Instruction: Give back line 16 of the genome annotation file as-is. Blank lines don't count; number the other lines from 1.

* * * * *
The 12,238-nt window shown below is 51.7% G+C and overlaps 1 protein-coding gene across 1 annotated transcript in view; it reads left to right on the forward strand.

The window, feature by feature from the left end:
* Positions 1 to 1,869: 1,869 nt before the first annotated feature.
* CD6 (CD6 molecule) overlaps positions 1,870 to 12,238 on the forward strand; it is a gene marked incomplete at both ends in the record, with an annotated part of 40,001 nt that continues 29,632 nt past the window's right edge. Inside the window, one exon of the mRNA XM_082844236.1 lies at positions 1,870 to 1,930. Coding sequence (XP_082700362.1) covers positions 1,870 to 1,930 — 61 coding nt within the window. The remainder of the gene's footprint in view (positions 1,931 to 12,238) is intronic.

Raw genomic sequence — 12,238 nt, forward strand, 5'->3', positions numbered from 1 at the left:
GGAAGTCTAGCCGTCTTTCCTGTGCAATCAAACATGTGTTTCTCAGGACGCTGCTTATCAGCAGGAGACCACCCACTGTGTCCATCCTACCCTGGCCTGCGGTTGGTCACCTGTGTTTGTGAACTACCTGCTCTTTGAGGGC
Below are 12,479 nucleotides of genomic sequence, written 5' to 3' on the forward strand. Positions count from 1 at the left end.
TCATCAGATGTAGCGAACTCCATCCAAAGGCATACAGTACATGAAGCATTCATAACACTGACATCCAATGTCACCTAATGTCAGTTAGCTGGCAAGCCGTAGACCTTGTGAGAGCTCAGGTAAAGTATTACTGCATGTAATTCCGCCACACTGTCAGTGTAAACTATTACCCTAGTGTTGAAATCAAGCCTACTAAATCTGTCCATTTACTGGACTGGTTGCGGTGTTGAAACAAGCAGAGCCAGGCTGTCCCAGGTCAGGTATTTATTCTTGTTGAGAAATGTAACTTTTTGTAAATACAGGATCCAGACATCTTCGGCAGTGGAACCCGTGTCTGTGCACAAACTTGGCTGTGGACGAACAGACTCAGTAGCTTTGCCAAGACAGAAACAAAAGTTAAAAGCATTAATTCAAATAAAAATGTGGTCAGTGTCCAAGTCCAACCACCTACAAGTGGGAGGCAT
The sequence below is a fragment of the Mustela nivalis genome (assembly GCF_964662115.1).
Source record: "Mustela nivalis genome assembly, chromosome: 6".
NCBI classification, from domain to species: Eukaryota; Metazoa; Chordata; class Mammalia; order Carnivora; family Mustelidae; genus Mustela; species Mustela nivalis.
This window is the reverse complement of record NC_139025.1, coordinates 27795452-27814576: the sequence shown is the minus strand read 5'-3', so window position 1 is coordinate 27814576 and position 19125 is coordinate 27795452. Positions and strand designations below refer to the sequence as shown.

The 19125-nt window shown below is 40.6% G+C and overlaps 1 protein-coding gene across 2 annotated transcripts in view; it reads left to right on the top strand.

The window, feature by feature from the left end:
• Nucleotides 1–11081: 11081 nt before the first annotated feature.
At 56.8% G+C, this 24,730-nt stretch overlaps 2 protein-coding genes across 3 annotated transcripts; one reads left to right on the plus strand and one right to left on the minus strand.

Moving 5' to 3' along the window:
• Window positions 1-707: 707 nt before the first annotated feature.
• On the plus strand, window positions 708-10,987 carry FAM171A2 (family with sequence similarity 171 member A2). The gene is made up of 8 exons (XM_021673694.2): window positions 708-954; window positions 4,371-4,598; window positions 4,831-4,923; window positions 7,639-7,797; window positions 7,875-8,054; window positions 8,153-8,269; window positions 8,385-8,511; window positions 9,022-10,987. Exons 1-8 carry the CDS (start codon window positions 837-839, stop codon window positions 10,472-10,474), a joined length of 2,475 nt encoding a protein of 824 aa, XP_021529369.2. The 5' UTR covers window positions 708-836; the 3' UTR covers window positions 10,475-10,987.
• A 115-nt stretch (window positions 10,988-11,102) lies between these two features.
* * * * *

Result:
At 56.8% G+C, this 24,730-nt stretch overlaps 2 protein-coding genes across 3 annotated transcripts; one reads left to right on the plus strand and one right to left on the minus strand.